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US-Japan Alliance
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TOKYO, Japan: Chief of Naval Operations (CNO) Adm. Jonathan Greenert is escorted by a troop commander as he performs a customary troop inspection at a full honors ceremony to welcome Greenert and his delegation to Japan upon their arrival at the Japanese Ministry of Defense for a series of counterpart visits with Japanese political and military leaders. During Greenert's visit to Japan he also conducted U.S. Navy fleet engagement activities at Yokosuka Naval Base and Naval Air Facility Atsugi. (U.S. Navy photo by Chief Mass Communication Specialist Peter D. Lawlor/Released)

Japan is one of the world’s most successful democracies and largest economies. The U.S.-Japan alliance is a cornerstone of U.S. security interests in Asia and is fundamental to regional stability and prosperity. It is based on shared vital interests and values. These include stability in the Asia-Pacific region, the preservation and promotion of political and economic freedoms, support for human rights and democratic institutions, and securing of prosperity for the people of both countries and the international community as a whole.

Japan provides bases and other support to U.S. forward-deployed forces that are essential for maintaining stability in the region. Over the past decade, the alliance has been strengthened through revised defense guidelines that better define Japan's noncombatant role in a regional contingency, the renewal of the agreement on host nation support of U.S. forces forward deployed to Japan, and the Defense Policy Review Initiative (DPRI). The DPRI redefines roles, missions, and capabilities of alliance forces and outlines key realignment and transformation initiatives, including reducing the number of U.S. troops stationed in Okinawa, enhancing interoperability and communication, and broadening cooperation in the area of ballistic missile defense.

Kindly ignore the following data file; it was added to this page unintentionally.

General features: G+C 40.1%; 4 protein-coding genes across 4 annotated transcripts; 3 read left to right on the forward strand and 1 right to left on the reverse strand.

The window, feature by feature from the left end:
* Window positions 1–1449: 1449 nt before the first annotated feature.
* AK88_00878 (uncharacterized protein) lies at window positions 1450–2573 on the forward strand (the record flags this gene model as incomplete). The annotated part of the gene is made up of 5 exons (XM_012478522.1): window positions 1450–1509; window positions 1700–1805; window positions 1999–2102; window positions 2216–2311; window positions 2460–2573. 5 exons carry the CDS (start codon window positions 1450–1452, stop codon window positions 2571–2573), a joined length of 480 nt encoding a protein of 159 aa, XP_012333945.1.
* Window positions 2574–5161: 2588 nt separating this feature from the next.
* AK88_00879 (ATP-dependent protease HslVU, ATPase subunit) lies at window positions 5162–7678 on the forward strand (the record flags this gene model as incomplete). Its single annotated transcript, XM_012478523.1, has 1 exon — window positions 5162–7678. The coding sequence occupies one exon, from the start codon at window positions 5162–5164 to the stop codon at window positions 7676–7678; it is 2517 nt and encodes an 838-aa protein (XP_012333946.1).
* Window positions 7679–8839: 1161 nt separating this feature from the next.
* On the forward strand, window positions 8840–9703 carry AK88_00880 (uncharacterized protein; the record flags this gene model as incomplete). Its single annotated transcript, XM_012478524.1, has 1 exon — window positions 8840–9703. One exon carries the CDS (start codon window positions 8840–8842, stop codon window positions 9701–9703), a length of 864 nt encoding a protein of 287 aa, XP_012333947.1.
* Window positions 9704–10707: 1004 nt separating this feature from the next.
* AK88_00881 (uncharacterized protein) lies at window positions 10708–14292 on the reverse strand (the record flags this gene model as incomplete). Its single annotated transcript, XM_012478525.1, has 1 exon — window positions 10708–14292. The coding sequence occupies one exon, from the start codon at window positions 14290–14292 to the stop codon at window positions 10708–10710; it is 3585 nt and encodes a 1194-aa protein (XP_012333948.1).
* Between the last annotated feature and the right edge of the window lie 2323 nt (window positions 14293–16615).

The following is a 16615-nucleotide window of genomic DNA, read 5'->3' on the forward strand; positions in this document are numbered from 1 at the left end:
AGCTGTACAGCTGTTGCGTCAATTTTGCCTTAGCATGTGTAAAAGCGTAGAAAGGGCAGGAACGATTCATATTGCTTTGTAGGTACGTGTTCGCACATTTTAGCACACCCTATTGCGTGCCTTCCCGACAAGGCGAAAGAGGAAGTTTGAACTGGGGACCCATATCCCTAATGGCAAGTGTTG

Because of the two countries' combined economic and technological impact on the world, the U.S.-Japan relationship has become global in scope. The United States and Japan cooperate on a broad range of global issues, including development assistance, combating communicable disease, and protecting the environment and natural resources. The countries also collaborate in science and technology in such areas as mapping the human genome, research on aging, and international space exploration.

Japan contributes irreplaceable political, financial, and moral support to U.S.-Japan diplomatic efforts. The United States consults closely with Japan and the Republic of Korea on policy regarding North Korea. The United States works closely with Japan and Australia under the auspices of the Trilateral Strategic Dialogue and the Security and Defense Cooperation Forum to exchange views and increase coordination on global and regional initiatives. In Southeast Asia, U.S.-Japan cooperation is vital for stability and for political and economic reform. Outside Asia, Japanese political and financial support has substantially strengthened the U.S. position on a variety of global issues, including terrorism in all its forms, working to stop the spread of epidemics, advancing environmental and climate change goals, maintaining solidarity in the face of rising challenges, assisting developing countries, countering piracy, and standing up for human rights and democracy. Japan is an indispensable partner in the United Nations. Japan broadly supports the United States on nonproliferation and nuclear issues.

The United States established diplomatic relations with Japan in 1858. During World War II, diplomatic relations between the United States and Japan were severed when both nations declared war on each other in the wake of Japan’s 1941 attack on Pearl Harbor, Hawaii. After years of fighting in the Pacific region, Japan signed an instrument of surrender in 1945. Normal diplomatic relations were reestablished in 1952, when the Supreme Commander for the Allied Powers, which had overseen the postwar Allied occupation of Japan, disbanded. The first Treaty of Mutual Cooperation and Security between the United States and Japan was signed in 1952. Relations between the two allies have been strong ever since.

To learn more, see the U.S. Department of State Website:

http://www.state.gov/r/pa/ei/bgn/4142.htm

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